LAKE MEAD NATIONAL RECREATION AREA (KLAS) With the recent discovery of a barrel with human remains found on the newly exposed shoreline at Lake Mead, many wonder what is being kept secret in the dark and green depths.

Once you know where to look, it’s a time-traveling trip into the recent old West. As it turns out, there are already many treasures scuba divers and desert explorers have discovered and known about for decades. Some of the items below the Lake Mead surface are well known, while others remain in the dark for only a few to see in person.

One of the best-known historical item resting at the bottom of Lake Mead is a crashed B-29 Superfortress plane that has been there since 1948.

Lake Mead Hemenway Harbor and Boulder Beach area – 1984 on left – 2020 on right

Much of the information in this story comes from the National Park Service (NPS), which oversees the Lake Mead National Recreation Area and patrols the area’s land and water. It keeps millions of visitors safe throughout the year.


Lake Mead B-29

Two divers with the NPS Submerged Resources Center dive on the Lake Mead B-29 to assess its condition. (Photo: National Park Service)

For decades it was hundreds of feet underwater, lost to time in the dark depths of the lake. But with the lake level dropping, there is light now shining on the plane for the first time since it crashed. However, it remains irretrievable and can only be seen in person using scuba equipment.

The B-29 Superfortress was on a test flight near Lake Mead when something went wrong, causing the airmen to crash into the lake. The five-membered crew survived, but the plane sank.

The plane’s location was discovered in 2003, 55 years after it crashed..

Approximate location of the Lake Mead B-29 Superfortress. (KLAS)

Cement Aggregate Plant

Historical photo of the aggregate classification plant at Lake Mead. (Photo: National Park Service)

In the 1980s, much of the aggregate classification plant was 115 feet below the surface, but not anymore. Anyone can now easily see a clarifying tank on the island directly in front of Hemenway Harbor.

The cement aggregate plant supplied all of the sand and gravel used to construct Hoover Dam in the early 1930s. Today, much of it remains underwater and is a boat-friendly freshwater dive site in Boulder Basin.

Visible to divers are four piles of crushed aggregate with concrete tunnels, the remains of conveyor belts, rail tracks, stairwells, foundations for steel towers, and more. It’s now within the recreational dive depth, making it a diver’s dream.

Approximate location of the Lake Mead cement aggregate plant.

In 2005, 8 News Now – KLAS went along with the National Park Service as it was surveying the hidden site.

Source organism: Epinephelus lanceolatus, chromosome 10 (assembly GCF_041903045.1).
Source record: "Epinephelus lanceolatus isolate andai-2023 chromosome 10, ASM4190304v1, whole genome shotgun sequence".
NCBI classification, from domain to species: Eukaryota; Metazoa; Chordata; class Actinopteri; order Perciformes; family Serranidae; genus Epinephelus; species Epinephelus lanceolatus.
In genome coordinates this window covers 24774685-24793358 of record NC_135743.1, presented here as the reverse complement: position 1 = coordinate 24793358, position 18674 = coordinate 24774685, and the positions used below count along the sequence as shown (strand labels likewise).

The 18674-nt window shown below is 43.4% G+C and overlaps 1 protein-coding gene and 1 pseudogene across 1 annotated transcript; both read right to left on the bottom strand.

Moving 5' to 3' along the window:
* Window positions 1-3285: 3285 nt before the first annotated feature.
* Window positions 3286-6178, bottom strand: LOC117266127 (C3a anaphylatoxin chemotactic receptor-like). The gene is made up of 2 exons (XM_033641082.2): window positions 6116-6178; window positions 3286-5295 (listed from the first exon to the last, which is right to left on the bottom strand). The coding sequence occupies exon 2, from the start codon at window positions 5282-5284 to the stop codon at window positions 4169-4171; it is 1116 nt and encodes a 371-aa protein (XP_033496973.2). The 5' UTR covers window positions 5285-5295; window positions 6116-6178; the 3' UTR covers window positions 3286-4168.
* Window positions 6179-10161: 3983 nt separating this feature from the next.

St. Thomas

St Thomas during the flooding of the valley. (Photo: National Park Service)

St. Thomas is one of the few historical sites that anyone willing to do a short hike can visit. This former Mormon frontier town is on what used to be the underwater area of the Overton Arm of Lake Mead. However, with water levels dropping for years, it has re-emerged.

The settlement located along the Muddy and Virgin Rivers became a popular stopping point for travelers heading west. But it could not compete against the changing tides of big government and the building of the Hoover Dam.

As Lake Mead slowly filled in the 1930s and 40s, the town would eventually be 60 feet below water.


Navy PBY Catalina Flying Boat

U.S. Navy PBY Catalina flying boat. (Photo: National Park Service)

According to the NPS, an underwater wreck that was once a Navy PBY Catalina flying boat also lives under the waters of Lake Mead. On October 24th, 1949, the pilot attempted a water landing in the Boulder Basin area of Lake Mead when the landing gear hit the water – causing the plane to flip over and burst into flames, slowly sinking to the bottom of the lake. Only one of the five passengers on board escaped the crash with cuts, bruises, and a broken leg.

PBY-5A Catalina Flying Boat (Photo: U.S. Navy)

This historic site is about 120 feet below the surface with the current lake level.

Approximate location of the Navy PBY Catalina flying boat.

Fort Callville

Fort Callville (Photo: National Park Service)

The Mormon settlement, known as Callville, was about 15 miles from where Hoover Dam is today. Callville became a landing port for Colorado River steamboats during the Civil War until it was deemed too far up the river for them to travel.

Today, this site is possibly lost to time and nature as it remains around 340 feet below the surface of Lake Mead and is believed to be buried under 80 feet of sediment..

The area of the original Callville is now called Callville Bay and is a hot spot for camping and exploring.